The deal struck over the weekend between OPEC and its allies will see the supply of crude oil increase by 400,000 barrels per day (bpd); output will be raised starting August; so, that is two million bpd by December. The enhanced level of production is expected to continue until all of the 5.8 million bpd of halted production has been revived. Given Brent was expected to top $80 per barrel soon, and probably move on to $100, the announcement comes as a huge relief; more so for big importers like India.
In recent times, however, the Centre and the states have been as much to blame for high local prices of petroleum products. As is known, the duties on petrol and diesel account for about 60% of the price at the pump. In Delhi, for instance, of the pump price of Rs 101.80, the share of the states is 23% and that of the Centre is 32.2%; indeed, neither the Centre nor the states have trimmed levies despite prices of petrol and diesel having skyrocketed.
The effective tax burden—Rs 60 on the price of the product of Rs 40—is effectively a staggering 150%. Revenues appear to be their sole concern at a time when the pandemic has dented tax collections. However, the rising prices of diesel have driven up the cost of a host of goods and are stoking inflation. This is why, even as it negotiates prices of crude oil imports with supplying nations, the government must lower taxes on auto fuels—at least on diesel.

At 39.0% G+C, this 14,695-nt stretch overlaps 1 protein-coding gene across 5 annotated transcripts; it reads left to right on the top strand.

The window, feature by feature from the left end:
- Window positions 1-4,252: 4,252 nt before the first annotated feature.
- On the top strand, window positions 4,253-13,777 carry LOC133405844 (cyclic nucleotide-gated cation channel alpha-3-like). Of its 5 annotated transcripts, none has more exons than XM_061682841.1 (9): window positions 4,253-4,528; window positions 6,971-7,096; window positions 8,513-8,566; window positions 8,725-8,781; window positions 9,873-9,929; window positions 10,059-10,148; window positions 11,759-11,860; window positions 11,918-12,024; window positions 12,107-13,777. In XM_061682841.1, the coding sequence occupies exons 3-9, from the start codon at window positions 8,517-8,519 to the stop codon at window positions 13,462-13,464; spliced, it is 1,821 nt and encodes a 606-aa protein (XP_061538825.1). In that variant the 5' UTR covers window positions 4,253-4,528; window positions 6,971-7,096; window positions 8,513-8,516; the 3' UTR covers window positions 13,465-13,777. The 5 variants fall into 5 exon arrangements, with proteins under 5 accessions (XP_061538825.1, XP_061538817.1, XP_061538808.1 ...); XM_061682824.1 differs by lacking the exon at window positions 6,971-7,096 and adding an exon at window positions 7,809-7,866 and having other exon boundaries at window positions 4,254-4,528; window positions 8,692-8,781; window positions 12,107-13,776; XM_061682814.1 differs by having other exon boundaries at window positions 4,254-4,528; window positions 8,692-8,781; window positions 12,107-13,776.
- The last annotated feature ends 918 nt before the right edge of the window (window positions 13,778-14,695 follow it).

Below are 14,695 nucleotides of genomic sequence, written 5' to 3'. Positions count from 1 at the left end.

Rameswar Teli, minister of state for oil and gas, said in Parliament on Monday that the government has been talking to OPEC and other nations to be able to procure crude oil at affordable prices. Such negotiations will, no doubt, benefit the exchequer but it is equally important that the Centre sets an example and lower the excise duty, currently at Rs 32.90. Its revenues from such levies have gone up multi-fold in the last 6-7 years. In FY21, the Centre garnered Rs 3.71 lakh crore via excise duties on petroleum products while the states collected some Rs 2.02 lakh crore. In FY20, the Centre had mopped up Rs 2.23 lakh crore, and the states raised Rs 2 lakh crore.
It may be true the pandemic has hit revenue collections, but that cannot be an excuse for taxing consumers at such high rates. The minister claimed the revenues would be allocated for infrastructure and other developmental expenditure; that is a weak argument if ever there was one. There is no dearth of funds for infrastructure projects.
There is plenty and more with lending institutions like NIIF and others. It is merely that these have not been put to work. Instead, the government needs to immediately support producers who are struggling because consumption has fallen off so sharply. Consumers need immediate relief from high prices of basic consumables. Consumption is already very weak; even in Q4FY20, ahead of the pandemic, private final consumption expenditure (PFCE) grew at a miserable 2% year-on-year, the slowest in some 31 quarters. PFCE contracted in the first three quarters of FY21, understandably, before recovering to 2.7% y-o-y in Q4FY21. Given the government has provided very little direct stimulus since the pandemic, the very least it can do is to help the common man by lowering levies on diesel.